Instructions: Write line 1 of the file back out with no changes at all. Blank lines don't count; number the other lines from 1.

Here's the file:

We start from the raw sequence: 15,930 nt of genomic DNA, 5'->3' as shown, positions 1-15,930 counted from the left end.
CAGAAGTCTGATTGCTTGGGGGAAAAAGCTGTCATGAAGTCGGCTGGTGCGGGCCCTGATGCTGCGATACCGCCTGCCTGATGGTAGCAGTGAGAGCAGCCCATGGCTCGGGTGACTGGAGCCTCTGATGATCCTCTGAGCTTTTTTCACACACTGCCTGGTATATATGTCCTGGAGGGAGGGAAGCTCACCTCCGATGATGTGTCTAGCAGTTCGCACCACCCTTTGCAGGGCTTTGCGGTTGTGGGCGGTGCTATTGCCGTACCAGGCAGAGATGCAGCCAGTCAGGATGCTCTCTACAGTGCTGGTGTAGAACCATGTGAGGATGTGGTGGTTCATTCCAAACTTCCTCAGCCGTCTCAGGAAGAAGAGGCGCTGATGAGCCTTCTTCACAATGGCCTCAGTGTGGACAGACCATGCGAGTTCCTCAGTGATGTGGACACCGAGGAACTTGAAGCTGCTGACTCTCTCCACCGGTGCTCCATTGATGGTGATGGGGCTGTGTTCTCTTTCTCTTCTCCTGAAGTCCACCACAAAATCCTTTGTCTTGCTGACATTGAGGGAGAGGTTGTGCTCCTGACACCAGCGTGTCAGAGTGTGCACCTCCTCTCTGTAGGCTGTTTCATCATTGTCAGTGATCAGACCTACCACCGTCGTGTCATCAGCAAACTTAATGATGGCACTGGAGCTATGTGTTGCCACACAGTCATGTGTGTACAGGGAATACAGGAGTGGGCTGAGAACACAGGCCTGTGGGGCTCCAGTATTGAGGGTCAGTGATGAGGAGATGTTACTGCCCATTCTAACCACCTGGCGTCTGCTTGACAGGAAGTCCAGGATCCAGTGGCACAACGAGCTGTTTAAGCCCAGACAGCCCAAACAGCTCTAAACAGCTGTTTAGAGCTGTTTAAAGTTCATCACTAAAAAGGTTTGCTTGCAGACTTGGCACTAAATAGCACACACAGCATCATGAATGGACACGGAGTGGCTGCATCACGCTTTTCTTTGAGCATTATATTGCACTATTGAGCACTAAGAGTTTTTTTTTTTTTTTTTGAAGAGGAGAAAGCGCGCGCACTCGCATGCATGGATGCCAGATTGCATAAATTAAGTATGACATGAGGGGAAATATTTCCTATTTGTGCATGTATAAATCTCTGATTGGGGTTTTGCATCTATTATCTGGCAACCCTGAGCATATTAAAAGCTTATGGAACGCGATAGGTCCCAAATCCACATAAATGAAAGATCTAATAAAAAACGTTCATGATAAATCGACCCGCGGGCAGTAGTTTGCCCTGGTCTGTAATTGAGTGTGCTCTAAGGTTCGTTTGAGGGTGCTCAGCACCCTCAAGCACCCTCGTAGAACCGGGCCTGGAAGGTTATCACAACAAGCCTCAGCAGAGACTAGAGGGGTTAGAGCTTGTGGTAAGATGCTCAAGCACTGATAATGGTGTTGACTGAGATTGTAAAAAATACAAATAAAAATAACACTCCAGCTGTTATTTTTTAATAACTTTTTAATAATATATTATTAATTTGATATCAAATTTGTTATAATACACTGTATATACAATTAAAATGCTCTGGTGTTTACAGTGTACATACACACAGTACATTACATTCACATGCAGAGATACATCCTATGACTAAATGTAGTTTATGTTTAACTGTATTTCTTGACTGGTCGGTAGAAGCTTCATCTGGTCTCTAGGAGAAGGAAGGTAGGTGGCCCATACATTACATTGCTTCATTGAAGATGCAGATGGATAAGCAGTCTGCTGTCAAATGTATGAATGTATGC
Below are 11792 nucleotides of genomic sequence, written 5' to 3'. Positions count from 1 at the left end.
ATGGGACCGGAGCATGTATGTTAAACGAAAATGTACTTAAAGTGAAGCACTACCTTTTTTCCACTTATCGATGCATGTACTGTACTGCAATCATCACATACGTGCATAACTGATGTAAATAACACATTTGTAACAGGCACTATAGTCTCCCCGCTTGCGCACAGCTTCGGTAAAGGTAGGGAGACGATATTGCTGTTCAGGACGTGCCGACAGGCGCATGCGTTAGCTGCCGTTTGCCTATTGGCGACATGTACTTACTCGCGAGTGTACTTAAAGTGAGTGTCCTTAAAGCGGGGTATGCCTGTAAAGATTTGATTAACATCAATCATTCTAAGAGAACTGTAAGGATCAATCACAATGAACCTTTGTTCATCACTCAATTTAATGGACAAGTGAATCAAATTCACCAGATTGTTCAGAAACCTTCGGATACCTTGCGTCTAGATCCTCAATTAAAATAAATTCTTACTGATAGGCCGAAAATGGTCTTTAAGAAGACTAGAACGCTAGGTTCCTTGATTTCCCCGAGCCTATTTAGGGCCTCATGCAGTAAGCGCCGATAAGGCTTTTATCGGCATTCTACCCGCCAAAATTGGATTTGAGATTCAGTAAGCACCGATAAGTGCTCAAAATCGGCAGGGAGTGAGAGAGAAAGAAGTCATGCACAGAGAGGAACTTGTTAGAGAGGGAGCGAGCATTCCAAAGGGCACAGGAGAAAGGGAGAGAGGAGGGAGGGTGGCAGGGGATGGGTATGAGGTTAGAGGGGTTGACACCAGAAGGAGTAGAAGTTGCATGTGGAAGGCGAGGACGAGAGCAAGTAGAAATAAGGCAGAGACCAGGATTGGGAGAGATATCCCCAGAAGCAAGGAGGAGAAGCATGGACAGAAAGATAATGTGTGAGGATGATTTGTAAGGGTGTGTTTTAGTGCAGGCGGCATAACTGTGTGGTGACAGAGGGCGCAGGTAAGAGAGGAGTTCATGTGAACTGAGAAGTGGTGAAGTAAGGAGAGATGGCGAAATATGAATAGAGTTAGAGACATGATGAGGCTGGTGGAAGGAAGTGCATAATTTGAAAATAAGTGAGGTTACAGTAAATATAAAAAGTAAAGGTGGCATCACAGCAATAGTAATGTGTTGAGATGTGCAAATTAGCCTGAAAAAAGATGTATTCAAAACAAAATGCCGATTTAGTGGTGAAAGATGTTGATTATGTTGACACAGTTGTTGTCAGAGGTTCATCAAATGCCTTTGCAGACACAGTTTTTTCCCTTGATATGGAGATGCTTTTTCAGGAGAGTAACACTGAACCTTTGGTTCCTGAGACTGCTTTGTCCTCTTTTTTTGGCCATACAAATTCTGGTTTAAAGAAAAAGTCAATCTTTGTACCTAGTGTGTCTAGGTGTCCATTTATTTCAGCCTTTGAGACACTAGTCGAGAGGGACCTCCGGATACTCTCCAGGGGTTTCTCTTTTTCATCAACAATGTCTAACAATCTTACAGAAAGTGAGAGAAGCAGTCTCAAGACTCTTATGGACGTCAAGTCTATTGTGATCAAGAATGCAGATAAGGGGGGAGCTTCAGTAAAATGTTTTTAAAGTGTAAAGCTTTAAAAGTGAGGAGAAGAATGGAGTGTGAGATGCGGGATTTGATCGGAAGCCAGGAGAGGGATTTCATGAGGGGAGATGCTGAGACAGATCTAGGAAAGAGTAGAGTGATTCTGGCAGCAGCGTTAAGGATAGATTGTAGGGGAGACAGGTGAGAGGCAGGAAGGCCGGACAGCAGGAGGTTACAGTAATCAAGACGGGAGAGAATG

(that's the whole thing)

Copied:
We start from the raw sequence: 15,930 nt of genomic DNA, 5'->3' as shown, positions 1-15,930 counted from the left end.